And they also point out that even Bush, George W. Bush's ethics folks didn't have a problem with this. So, they think this is really just a distraction. It's not going to amount to anything, Zoraida.

SAMBOLIN: All right. Athena Jones, live in Washington for us, thank you very much.

JONES: Thanks.

BERMAN: Still on politics -- celebrities are cutting a lot of checks in the race, more for the Democrats but it's not all one sided.

CNN compiled a list of the celebs who donated to the campaigns or political committees in May and June and include Billy Crystal, Robert Downey Jr. and Eddie Murphy and Morgan Freeman who topped the list with a $1 million donation to the pro-Obama super PAC.

On the Romney side, country singer John Rich with $2,500, producer Jerry Bruckheimer and wife with 25,000, Scott Baio, Chachi and his wife with $12,500 and World Wrestling Entertainment chairman Vince McMahon and his wife, the Senate candidate from Connecticut Linda McMahon, with a $150,000 donation.

SAMBOLIN: It's really neat to read through those, right?

BERMAN: Love it. You never know who's going to pop up.

SAMBOLIN: Thirty-three minutes past the hour.

BP and drilling rig owner Transocean failed to learn critical lessons from two near-disasters before the 2010 Deepwater Horizon explosion in the Gulf of Mexico. That is according to the federal government. An investigation by the Federal Chemical Safety Board found the two companies focused on reducing worker injuries rather than preventing disastrous well blowouts, even though BP vowed to implement new safety systems after 15 workers were killed in a refinery explosion in Texas in 2005.

BERMAN: The water supply in a Texas town is being threatened by a massive crack in the ground that's growing by the day. You have to look at the pictures. Experts believe this crack is caused by two different types of soil that apparently heat up and separate.

However, while they are searching for a solution there, the crevices are rapidly spreading, they are crisscrossing through the roads, railroad tracks and two points of the water line.

SAMBOLIN: People in Chicago drying out and cleaning up after a round of stormy weather. Apparently this was sudden. Was it unexpected, Rob?

ROB MARCIANO, AMS METEOROLOGIST: We saw it coming yesterday morning around this time, going through Chicago and boom, knocked power out to 180,000 people, about 2,000 still without power this morning.

Here's a look at the time lapse as the storm about to hit Chicago, right around 6:00 a.m. yesterday morning at sunrise, the dark clouds coming in, lowering thickening then boom, it just hit with a vengeance and had winds gusting over 60 miles per hour in downtown.

And this Derecho, as we like to call it, a smaller one compared to what we've seen in the past, lasted a few hundred miles to the mid- Atlantic Seaboard. So a lot of people got into the action with this with some damage.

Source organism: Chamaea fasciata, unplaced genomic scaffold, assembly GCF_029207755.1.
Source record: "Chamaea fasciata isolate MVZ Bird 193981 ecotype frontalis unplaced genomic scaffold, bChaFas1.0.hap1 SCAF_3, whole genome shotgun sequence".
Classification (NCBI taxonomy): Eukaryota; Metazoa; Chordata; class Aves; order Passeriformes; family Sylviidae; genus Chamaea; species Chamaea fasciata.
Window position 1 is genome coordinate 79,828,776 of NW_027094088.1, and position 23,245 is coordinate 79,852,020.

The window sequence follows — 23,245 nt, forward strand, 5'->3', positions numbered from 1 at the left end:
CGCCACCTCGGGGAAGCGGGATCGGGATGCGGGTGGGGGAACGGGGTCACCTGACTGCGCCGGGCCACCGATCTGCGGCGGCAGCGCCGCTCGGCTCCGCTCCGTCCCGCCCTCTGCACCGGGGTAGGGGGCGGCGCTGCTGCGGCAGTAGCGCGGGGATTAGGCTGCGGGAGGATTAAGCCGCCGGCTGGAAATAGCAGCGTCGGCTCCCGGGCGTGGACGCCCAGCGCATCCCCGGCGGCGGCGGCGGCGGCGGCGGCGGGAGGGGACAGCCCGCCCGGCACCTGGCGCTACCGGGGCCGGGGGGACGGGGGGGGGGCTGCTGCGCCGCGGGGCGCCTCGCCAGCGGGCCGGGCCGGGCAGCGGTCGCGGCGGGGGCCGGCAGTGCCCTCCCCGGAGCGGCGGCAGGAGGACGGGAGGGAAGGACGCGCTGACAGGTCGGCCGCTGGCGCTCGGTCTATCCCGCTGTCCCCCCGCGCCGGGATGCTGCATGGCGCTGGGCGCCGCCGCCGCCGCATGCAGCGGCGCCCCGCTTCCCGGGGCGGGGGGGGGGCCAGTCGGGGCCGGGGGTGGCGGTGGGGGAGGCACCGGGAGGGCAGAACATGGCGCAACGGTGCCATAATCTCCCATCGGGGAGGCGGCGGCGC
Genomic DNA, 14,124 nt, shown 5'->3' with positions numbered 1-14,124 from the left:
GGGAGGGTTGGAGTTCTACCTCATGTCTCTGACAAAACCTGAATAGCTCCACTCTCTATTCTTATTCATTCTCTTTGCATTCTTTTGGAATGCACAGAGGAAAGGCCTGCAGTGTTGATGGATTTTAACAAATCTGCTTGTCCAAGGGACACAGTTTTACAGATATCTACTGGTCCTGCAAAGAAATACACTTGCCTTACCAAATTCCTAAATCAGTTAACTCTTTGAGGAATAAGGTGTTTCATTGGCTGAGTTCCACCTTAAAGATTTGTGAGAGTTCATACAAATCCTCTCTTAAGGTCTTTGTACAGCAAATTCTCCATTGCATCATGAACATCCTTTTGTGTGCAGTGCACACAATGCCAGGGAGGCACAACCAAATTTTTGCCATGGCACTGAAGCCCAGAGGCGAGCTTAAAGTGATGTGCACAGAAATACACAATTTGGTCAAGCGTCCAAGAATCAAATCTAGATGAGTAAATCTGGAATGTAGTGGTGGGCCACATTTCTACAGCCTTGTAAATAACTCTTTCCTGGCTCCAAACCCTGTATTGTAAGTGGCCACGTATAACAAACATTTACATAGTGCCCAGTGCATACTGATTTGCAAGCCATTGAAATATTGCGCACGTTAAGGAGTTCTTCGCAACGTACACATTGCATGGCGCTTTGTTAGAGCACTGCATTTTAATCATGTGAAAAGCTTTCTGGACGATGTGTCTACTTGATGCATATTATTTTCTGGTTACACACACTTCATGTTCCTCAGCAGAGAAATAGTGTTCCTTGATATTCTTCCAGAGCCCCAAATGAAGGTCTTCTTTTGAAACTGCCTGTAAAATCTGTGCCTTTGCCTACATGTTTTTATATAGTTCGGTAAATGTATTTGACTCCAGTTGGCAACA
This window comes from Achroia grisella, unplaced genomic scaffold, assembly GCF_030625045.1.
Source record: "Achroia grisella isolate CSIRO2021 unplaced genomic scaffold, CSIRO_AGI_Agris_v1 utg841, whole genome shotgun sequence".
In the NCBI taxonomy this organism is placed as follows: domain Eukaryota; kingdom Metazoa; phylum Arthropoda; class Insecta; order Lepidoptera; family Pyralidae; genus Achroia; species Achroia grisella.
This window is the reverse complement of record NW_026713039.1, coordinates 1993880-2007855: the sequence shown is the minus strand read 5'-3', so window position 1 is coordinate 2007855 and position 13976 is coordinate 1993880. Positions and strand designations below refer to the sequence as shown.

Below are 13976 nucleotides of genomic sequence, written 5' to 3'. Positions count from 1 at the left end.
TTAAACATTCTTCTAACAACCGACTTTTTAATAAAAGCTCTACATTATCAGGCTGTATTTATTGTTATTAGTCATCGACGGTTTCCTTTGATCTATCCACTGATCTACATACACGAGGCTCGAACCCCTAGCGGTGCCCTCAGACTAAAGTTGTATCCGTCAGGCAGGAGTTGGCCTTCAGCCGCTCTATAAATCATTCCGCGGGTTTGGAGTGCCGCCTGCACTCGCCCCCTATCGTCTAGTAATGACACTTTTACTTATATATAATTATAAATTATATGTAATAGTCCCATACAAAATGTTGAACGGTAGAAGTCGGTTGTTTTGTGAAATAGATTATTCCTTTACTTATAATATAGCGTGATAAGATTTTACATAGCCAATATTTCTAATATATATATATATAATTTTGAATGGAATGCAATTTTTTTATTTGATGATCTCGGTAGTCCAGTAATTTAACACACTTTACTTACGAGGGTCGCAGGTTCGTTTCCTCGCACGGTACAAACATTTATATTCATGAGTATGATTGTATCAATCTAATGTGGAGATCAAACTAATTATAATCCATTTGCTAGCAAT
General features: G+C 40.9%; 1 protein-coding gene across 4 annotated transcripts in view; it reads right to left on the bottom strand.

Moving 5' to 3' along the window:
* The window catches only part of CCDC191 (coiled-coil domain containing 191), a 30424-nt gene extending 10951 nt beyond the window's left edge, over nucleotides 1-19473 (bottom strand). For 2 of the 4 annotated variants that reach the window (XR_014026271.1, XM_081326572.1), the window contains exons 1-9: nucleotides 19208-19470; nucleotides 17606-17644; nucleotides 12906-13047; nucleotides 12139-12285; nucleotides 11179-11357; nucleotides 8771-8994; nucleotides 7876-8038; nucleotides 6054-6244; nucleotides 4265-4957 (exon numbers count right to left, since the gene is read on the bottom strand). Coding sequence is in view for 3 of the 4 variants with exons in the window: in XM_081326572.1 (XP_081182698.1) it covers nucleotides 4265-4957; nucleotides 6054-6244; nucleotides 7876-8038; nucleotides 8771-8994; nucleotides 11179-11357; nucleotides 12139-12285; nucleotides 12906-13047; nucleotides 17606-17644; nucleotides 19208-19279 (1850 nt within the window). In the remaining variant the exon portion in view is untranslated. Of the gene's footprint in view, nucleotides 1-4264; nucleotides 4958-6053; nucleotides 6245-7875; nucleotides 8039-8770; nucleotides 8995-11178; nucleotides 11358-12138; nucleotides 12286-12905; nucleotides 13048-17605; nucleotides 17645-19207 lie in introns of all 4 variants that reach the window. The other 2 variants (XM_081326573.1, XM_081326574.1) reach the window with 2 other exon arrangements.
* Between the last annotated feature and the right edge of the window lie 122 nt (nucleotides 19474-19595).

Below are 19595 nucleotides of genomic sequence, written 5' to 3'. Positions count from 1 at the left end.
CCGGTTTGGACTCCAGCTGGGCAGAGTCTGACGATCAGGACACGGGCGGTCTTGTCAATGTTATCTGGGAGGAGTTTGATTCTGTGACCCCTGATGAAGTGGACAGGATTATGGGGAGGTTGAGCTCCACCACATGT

More storms this morning guys and severe thunderstorm watch out until 8:00 local time for northern Wisconsin and Minnesota. Chicago, a couple more storms but not nearly what you saw yesterday, leftovers from yesterday heading to Charlotte. These look to be weakening, some humid conditions south of that and storms expected to be severe across the Great Lakes and down through Nebraska. Hopefully they'll get rain. They desperately need it.

Heat continues, St. Louis, over 105 yesterday. That's the tenth time this year, that ties a record. They'll probably do it again today. That's the actual high temperature. You coupled the humidity and heat indexes at dangerous levels once again across the Midwest.

Northeast looking to be cooler and drier today. So Cal sunny but you have a shake-up this morning. Just about a half an hour ago, a 3.8 magnitude quake hit Marina Delray. So Los Angeles, for the most part the epicenter, Santa Monica not too far away. A lot of people felt it down the line into the valley, just outside into the valley.


MARCIANO: Yes. So just enough to kind of wake you up early out there --


MARCIANO: Yes. Or keep you up later for some folks.

SAMBOLIN: All right. Rob, thank you.

MARCIANO: See you guys.

SAMBOLIN: The people of Aurora, Colorado didn't expect this in their worst hour. Coming up: the celebrity who showed up to comfort the wounded and lend his support to the community in a very low key way.


SAMBOLIN: Welcome back to EARLY START. It is 39 minutes past the hour. I'm Zoraida Sambolin.

BERMAN: And I'm John Berman.

And this morning, families of the Colorado shootings are preparing to lay their loved ones to rest. Several memorials and visitations are scheduled for this week.

This afternoon, a memorial service will take place for 51-year- old Gordon Cowden. He took his two teenagers to see the midnight movie, both children survived.

Also today, a visitation is scheduled for 23-year-old Micayla Medek. She was working towards her college degree.

CNN's Jim Spellman joins us live from Aurora right now.

And, Jim, there is something bright, a bright spot to talk about this morning.

JIM SPELLMAN, CNN CORRESPONDENT: Yes, while so many families are marking these very sad occasions, John, at least one very happy occasion going on.

Check this out, Caleb and Katie Medley go to see the Batman movie last week as a final date before their first baby comes. Unfortunately, Caleb shot in the incident. He's still in critical condition.

But yesterday afternoon -- yesterday rather, Katie gave birth to their son Hugo Jackson Medley, very exciting. She was going to have the baby at another hospital. They moved it so she could be in the same hospital with him. And while we know Caleb is still in critical condition. His brother says he's improving. He's able to squeeze people's hands and has a little more recognition of events.

So, everybody there hoping and praying that he'll recover and that Katie and Hugo and Caleb could have a happy light to have together. He was an aspiring comedian. Apparently has a great attitude. Hopefully, that will help him in his recovery -- John.

BERMAN: That boy, Hugo, such a beautiful baby boy. So nice to see his face.

And yesterday afternoon and evening, Jim, what everyone was talking about the surprise visit from Christian Bale.